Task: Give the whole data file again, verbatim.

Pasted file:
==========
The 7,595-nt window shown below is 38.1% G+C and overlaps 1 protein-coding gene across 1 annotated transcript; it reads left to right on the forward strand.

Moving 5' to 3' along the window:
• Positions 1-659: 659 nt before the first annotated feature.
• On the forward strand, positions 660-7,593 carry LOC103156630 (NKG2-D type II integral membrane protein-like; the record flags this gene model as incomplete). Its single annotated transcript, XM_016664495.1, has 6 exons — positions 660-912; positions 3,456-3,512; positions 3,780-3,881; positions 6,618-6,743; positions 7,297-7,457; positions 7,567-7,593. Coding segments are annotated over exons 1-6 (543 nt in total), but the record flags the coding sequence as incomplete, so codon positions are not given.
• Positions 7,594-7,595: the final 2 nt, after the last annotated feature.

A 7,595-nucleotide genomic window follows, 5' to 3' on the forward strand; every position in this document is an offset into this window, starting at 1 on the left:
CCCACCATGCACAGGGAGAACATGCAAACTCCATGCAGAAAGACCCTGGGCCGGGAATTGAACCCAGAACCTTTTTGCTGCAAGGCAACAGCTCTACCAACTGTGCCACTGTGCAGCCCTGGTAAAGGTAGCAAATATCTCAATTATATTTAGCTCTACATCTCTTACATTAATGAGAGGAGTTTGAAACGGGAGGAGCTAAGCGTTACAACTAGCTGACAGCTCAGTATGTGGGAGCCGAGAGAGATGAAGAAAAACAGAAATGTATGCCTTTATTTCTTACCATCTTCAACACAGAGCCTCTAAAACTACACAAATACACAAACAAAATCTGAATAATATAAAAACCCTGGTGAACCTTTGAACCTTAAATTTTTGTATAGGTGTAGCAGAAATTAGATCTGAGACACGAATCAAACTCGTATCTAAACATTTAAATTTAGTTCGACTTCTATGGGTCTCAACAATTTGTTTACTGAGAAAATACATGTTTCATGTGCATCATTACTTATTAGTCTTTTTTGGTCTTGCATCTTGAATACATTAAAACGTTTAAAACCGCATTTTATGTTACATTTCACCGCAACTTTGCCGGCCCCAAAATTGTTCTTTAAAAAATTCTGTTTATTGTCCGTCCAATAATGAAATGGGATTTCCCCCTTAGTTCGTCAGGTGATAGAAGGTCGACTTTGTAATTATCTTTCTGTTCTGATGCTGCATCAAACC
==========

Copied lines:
The 7,595-nt window shown below is 38.1% G+C and overlaps 1 protein-coding gene across 1 annotated transcript; it reads left to right on the forward strand.

Moving 5' to 3' along the window:
• Positions 1-659: 659 nt before the first annotated feature.
• On the forward strand, positions 660-7,593 carry LOC103156630 (NKG2-D type II integral membrane protein-like; the record flags this gene model as incomplete). Its single annotated transcript, XM_016664495.1, has 6 exons — positions 660-912; positions 3,456-3,512; positions 3,780-3,881; positions 6,618-6,743; positions 7,297-7,457; positions 7,567-7,593. Coding segments are annotated over exons 1-6 (543 nt in total), but the record flags the coding sequence as incomplete, so codon positions are not given.
• Positions 7,594-7,595: the final 2 nt, after the last annotated feature.

A 7,595-nucleotide genomic window follows, 5' to 3' on the forward strand; every position in this document is an offset into this window, starting at 1 on the left:
CCCACCATGCACAGGGAGAACATGCAAACTCCATGCAGAAAGACCCTGGGCCGGGAATTGAACCCAGAACCTTTTTGCTGCAAGGCAACAGCTCTACCAACTGTGCCACTGTGCAGCCCTGGTAAAGGTAGCAAATATCTCAATTATATTTAGCTCTACATCTCTTACATTAATGAGAGGAGTTTGAAACGGGAGGAGCTAAGCGTTACAACTAGCTGACAGCTCAGTATGTGGGAGCCGAGAGAGATGAAGAAAAACAGAAATGTATGCCTTTATTTCTTACCATCTTCAACACAGAGCCTCTAAAACTACACAAATACACAAACAAAATCTGAATAATATAAAAACCCTGGTGAACCTTTGAACCTTAAATTTTTGTATAGGTGTAGCAGAAATTAGATCTGAGACACGAATCAAACTCGTATCTAAACATTTAAATTTAGTTCGACTTCTATGGGTCTCAACAATTTGTTTACTGAGAAAATACATGTTTCATGTGCATCATTACTTATTAGTCTTTTTTGGTCTTGCATCTTGAATACATTAAAACGTTTAAAACCGCATTTTATGTTACATTTCACCGCAACTTTGCCGGCCCCAAAATTGTTCTTTAAAAAATTCTGTTTATTGTCCGTCCAATAATGAAATGGGATTTCCCCCTTAGTTCGTCAGGTGATAGAAGGTCGACTTTGTAATTATCTTTCTGTTCTGATGCTGCATCAAACC